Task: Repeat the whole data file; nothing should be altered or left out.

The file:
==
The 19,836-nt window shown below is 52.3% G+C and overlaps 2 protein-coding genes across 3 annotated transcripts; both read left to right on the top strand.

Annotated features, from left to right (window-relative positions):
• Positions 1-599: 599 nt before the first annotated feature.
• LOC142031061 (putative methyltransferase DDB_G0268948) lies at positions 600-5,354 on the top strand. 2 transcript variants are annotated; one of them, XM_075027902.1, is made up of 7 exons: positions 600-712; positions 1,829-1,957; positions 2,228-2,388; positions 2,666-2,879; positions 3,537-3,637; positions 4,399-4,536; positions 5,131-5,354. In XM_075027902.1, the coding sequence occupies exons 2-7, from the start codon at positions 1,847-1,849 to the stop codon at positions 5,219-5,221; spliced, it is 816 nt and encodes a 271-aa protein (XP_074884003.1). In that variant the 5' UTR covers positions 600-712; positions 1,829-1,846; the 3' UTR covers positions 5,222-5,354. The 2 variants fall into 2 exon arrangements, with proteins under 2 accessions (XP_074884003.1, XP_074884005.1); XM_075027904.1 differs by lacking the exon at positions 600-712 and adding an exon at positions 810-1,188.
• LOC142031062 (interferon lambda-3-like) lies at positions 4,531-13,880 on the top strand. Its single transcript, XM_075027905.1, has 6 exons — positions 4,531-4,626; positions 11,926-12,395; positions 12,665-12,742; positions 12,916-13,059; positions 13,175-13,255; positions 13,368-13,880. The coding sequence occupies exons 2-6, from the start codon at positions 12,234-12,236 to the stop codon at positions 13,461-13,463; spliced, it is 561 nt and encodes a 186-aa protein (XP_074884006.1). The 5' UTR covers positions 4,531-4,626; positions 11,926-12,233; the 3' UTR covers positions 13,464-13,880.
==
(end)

The 19,836-nt window shown below is 52.3% G+C and overlaps 2 protein-coding genes across 3 annotated transcripts; both read left to right on the top strand.

Annotated features, from left to right (window-relative positions):
• Positions 1-599: 599 nt before the first annotated feature.
• LOC142031061 (putative methyltransferase DDB_G0268948) lies at positions 600-5,354 on the top strand. 2 transcript variants are annotated; one of them, XM_075027902.1, is made up of 7 exons: positions 600-712; positions 1,829-1,957; positions 2,228-2,388; positions 2,666-2,879; positions 3,537-3,637; positions 4,399-4,536; positions 5,131-5,354. In XM_075027902.1, the coding sequence occupies exons 2-7, from the start codon at positions 1,847-1,849 to the stop codon at positions 5,219-5,221; spliced, it is 816 nt and encodes a 271-aa protein (XP_074884003.1). In that variant the 5' UTR covers positions 600-712; positions 1,829-1,846; the 3' UTR covers positions 5,222-5,354. The 2 variants fall into 2 exon arrangements, with proteins under 2 accessions (XP_074884003.1, XP_074884005.1); XM_075027904.1 differs by lacking the exon at positions 600-712 and adding an exon at positions 810-1,188.
• LOC142031062 (interferon lambda-3-like) lies at positions 4,531-13,880 on the top strand. Its single transcript, XM_075027905.1, has 6 exons — positions 4,531-4,626; positions 11,926-12,395; positions 12,665-12,742; positions 12,916-13,059; positions 13,175-13,255; positions 13,368-13,880. The coding sequence occupies exons 2-6, from the start codon at positions 12,234-12,236 to the stop codon at positions 13,461-13,463; spliced, it is 561 nt and encodes a 186-aa protein (XP_074884006.1). The 5' UTR covers positions 4,531-4,626; positions 11,926-12,233; the 3' UTR covers positions 13,464-13,880.